Manufacturers classify the different types of tent according to the number of people they can comfortably accommodate, and sometimes according to the structure type and its shape. These structures can be either fixed or freestanding. Fixed tents require the support of guy lines that stretch the tent fabric and stake them to the ground.
Freestanding tents do not need the guy lines, though in inclement weather and gusty winds, guy lines and stakes can be used to reinforce it and anchor it safely. Without the guy lines, the freestanding tent has the advantage of being easy to move to another location without the need to take it down.
However, there are certain basic defining features that are employed in describing the tent. One is tent capacity, which means the number of persons that can comfortably sleep in the tent.
Thus, some summer homes are categorized as 2-person, 6-person, 10-person, etc., which is really an estimate made by the tent manufacturer, based on the tent size or floor area. You should not rely on this when picking up a tent!
It is good practice for larger individuals to inspect the tent before buying it, since the manufacturer’s estimate can be based on smaller persons packed together.
Another common way to categorize camping tents is by their seasonal support, meaning the degree of weatherproofing or waterproofing. Weather is always unpredictable, so these types of accomodations always require some degree of waterproofing and the right choice of materials, appropriate design, and reinforcement of seams and zippers.
This feature indicates whether it is sufficiently sturdy and weatherproof to withstand storms without the occupants getting drenched inside the tent, which means it is rated as an all-season tent capable of providing shelter in snowstorms, or a three-season tent that can survive severe rainstorms.
Some tents are good for fair weather only, while most can easily withstand moderate rain and wind gusts.
One tent type that is becoming more popular is the inflatable tent which, as the term implies, requires pumping up and pegging down. Instead of fiberglass or metal poles, the tent utilizes inflatable beams that conveniently folds for easy storage or transport. These tents are also called inflatable beam tents or air tents, though manufacturers have coined their own unique brand names.
These tents are higher-priced than standard tents because the materials used are much stronger to ensure reliability and durability.
Whether the tent is inflatable, fixed, or freestanding, one of its most important classifications is its design or structure type. There are basic tent structures and spinoffs or modifications of these designs, which is immediately apparent when looking through brochures and catalogs to select your tent.
Each structure features advantages as well as disadvantages over others, and customers should be aware of the various pros and cons before deciding on the tent structure to purchase.
Before you run out and buy tents and supplies, you need to put together a checklist!
Especially if you will be purchasing a tent for your expedition, how many people will be in your group?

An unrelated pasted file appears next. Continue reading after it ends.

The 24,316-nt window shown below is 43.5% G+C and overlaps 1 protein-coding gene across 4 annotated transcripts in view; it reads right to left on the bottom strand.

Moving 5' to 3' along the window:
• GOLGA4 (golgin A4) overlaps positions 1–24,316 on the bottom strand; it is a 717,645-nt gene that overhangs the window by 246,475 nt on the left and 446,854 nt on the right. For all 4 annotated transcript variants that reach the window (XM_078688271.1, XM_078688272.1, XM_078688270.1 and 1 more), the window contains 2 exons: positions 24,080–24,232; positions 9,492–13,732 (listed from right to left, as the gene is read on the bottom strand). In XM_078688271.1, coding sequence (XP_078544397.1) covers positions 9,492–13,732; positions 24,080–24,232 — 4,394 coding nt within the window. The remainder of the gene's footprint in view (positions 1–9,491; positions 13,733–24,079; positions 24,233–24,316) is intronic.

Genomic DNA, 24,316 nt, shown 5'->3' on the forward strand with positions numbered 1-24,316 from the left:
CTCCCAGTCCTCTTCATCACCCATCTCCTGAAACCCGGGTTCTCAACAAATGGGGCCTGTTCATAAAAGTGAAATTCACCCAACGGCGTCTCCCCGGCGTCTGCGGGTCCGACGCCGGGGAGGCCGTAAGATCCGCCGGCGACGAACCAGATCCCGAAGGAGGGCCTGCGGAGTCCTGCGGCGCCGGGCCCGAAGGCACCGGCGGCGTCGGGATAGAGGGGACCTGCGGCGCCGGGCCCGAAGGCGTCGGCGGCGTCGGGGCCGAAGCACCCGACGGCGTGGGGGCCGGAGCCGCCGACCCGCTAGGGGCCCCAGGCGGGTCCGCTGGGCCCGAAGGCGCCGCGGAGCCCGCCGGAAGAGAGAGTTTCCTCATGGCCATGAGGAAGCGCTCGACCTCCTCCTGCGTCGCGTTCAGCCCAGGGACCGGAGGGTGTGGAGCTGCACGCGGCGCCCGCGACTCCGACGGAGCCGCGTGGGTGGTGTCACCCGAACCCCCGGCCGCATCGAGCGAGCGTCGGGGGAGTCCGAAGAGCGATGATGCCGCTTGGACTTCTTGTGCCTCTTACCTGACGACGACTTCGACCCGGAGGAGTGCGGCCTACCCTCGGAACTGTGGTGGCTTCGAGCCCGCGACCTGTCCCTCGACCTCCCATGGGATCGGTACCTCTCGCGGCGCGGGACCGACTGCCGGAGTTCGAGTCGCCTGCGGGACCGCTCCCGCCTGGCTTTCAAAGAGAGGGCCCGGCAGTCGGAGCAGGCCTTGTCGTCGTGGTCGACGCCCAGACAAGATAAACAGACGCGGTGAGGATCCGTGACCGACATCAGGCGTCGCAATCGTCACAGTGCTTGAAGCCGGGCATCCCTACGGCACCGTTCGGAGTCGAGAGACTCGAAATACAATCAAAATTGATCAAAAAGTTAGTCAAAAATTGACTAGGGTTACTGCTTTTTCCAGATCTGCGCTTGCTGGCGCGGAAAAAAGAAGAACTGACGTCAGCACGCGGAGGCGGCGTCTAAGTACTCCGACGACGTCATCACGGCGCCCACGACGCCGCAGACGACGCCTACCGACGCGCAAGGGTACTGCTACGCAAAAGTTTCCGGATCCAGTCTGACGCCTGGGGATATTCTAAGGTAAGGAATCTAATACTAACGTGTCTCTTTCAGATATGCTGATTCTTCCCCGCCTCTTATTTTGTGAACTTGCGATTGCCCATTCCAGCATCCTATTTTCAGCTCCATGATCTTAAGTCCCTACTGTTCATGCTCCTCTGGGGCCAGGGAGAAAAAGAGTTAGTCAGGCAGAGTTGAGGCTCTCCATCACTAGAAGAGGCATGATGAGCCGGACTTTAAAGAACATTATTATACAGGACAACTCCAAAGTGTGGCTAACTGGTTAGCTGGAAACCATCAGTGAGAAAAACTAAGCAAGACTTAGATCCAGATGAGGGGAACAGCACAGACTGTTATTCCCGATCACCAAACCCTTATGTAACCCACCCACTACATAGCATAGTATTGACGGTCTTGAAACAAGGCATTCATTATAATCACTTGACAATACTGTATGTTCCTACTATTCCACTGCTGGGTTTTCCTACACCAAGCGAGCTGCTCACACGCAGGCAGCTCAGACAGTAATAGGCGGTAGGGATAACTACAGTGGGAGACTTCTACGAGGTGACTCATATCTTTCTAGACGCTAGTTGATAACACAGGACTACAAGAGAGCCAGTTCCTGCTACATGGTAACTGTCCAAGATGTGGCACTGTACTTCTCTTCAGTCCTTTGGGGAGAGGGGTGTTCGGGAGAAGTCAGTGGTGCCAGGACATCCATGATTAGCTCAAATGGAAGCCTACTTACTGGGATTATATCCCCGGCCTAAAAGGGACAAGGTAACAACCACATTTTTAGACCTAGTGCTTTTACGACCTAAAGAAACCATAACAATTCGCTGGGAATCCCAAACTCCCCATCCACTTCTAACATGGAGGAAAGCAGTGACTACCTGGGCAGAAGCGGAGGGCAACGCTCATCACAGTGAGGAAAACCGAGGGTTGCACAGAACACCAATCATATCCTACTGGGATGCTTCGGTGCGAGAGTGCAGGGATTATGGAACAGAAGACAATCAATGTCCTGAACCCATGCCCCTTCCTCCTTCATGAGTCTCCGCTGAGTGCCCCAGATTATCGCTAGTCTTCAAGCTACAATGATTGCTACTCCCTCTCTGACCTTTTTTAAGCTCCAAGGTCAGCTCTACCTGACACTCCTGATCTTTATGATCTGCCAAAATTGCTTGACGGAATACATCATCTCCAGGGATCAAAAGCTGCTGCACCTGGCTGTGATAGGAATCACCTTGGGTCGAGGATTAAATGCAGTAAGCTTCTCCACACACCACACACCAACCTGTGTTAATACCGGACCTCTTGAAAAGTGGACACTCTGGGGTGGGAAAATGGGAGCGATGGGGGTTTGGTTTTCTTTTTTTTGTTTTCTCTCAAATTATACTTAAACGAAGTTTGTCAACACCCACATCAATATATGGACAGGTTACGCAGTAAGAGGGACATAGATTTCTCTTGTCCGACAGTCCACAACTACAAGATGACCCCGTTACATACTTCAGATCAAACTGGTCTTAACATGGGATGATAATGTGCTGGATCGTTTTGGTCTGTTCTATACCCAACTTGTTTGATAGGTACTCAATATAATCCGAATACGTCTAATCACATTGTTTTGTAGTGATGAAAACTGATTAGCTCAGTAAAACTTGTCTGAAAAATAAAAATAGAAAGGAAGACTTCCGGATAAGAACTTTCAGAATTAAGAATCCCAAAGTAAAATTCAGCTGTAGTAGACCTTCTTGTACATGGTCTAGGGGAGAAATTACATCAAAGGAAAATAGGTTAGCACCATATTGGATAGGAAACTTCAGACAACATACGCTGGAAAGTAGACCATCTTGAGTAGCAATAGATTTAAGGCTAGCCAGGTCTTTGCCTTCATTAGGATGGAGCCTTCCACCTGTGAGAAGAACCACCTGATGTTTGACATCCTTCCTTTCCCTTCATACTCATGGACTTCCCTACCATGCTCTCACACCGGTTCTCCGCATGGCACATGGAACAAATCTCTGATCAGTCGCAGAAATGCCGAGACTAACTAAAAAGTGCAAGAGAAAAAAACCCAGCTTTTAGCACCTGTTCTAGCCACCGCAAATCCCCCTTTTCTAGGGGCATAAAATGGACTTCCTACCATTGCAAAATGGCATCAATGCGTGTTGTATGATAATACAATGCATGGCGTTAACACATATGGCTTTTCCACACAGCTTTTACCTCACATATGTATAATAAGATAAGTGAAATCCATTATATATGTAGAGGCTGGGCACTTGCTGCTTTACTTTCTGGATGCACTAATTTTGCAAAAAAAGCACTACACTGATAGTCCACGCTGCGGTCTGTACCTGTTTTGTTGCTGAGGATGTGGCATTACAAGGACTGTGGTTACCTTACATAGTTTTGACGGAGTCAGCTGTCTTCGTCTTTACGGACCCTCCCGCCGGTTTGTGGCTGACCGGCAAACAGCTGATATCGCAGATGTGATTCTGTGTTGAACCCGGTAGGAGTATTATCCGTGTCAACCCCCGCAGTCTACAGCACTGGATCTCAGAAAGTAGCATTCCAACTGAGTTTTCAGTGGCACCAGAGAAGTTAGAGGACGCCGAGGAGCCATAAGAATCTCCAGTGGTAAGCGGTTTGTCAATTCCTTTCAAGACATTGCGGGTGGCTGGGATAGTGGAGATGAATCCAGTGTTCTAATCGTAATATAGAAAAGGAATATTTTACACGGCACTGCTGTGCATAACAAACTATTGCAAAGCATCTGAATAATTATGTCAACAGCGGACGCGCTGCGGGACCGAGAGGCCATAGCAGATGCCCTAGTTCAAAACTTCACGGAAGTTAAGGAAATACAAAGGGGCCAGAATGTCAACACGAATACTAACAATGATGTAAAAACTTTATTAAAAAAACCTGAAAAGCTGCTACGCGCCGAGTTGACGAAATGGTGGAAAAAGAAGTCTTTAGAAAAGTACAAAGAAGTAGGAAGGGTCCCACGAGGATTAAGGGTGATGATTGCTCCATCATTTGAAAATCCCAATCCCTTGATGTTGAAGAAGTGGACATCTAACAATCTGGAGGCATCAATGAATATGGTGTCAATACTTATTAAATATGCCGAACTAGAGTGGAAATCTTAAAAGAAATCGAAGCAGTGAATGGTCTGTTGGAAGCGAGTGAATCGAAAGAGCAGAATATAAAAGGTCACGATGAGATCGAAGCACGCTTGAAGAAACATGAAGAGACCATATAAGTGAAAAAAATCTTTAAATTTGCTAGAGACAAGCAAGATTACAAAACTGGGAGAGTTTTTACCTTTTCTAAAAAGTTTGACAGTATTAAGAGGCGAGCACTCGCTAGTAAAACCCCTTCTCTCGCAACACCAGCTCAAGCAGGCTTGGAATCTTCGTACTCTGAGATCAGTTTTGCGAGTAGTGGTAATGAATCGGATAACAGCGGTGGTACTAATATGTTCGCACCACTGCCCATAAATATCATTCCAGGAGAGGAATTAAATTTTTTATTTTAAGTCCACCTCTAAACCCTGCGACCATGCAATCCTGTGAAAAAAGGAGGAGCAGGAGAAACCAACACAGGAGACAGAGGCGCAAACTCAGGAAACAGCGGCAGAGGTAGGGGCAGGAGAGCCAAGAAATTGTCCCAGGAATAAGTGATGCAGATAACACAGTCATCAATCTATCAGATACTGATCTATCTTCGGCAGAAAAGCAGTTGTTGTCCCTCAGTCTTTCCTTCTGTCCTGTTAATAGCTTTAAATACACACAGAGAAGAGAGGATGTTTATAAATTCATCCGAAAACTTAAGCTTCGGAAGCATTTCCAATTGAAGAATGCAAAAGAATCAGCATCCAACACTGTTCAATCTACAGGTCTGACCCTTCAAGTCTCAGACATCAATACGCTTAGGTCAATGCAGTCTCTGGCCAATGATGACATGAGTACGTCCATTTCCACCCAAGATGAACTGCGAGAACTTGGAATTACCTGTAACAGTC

When purchasing tents, they pretty much tell it like it is. If you buy a tent to hold two persons, that is exactly how many people that particular tent is built for. Even then, a tent for two is going to be a pretty tight fit, and you might want to get a size larger if there will be only two of you. The larger the tent, the more space and the better the comfort.
The ridge or A-frame tent is the basic tent-shaped structure constructed with a pole at each end, with a cross pole or ridge to hold up the roof. Sometimes, guy lines are employed to hold the shape of the tent and provide added support. This structure is remarkably stable, provides excellent shelter, and is easy to pitch. The major disadvantage of the ridge or A-frame design is the headroom.
Due to the sloping sides, the tent is not very spacious, and standing erect while walking around is not possible. The tent is simple and sturdy, and good for sleeping in, but is not ideal for holiday camping when rain is likely. Basic ridge tents are one-person or two-person tents because of the limited headroom space, though the sleeping arrangement has an efficient rectangular footprint.
Instead of utilizing straight poles, the modified ridge tent employs curved poles at each end. The curved design adds stability and provides more headroom, making the shelter more spacious and more comfortable for moving around. Most modified ridge tents available now have a rainfly that provides additional protection when it rains.
With the improved headroom and more spacious tent interior, modified ridge tents are available in larger models, including family tents that can accommodate as many as six to ten campers.
Dome tents provide higher headroom space, spacious living areas and are the most popular tent structures for group campers and families. The tent is typically constructed with two or three poles that cross each other at the center of the roof. The dome shape is achieved by bending the flexible poles into a semi-circle, with the ends connected to a sturdy strap or webbing that runs across the base of the tent.
Many dome tents feature porches or vestibules for storing camping gear and supplies, and can be pitched as single-room or two-room structures with a removable zipped curtain at the middle that provides privacy when sleeping. With the sides of the tent being almost vertical, there is more headroom across the whole width of the tent. Small domes are very stable but scaling up the size of the tent compromises its stability. Dome tents are extremely easy to set up because of their flexible tent poles.
The hoop tent utilizes curved poles at both ends and along the middle to give it shape and provide stable support. The curved poles create spacious tent interiors and good headroom. Because of the curved shape of the tunnel tent, water or snow can simply slide off along its sides and will not create sags.
Hoop tents pack into a compact size and are lightweight for portability, but are not very stable, particularly when the structure is not properly staked down. For optimum pitching, the hoop tent requires the use of guy ropes and pegs.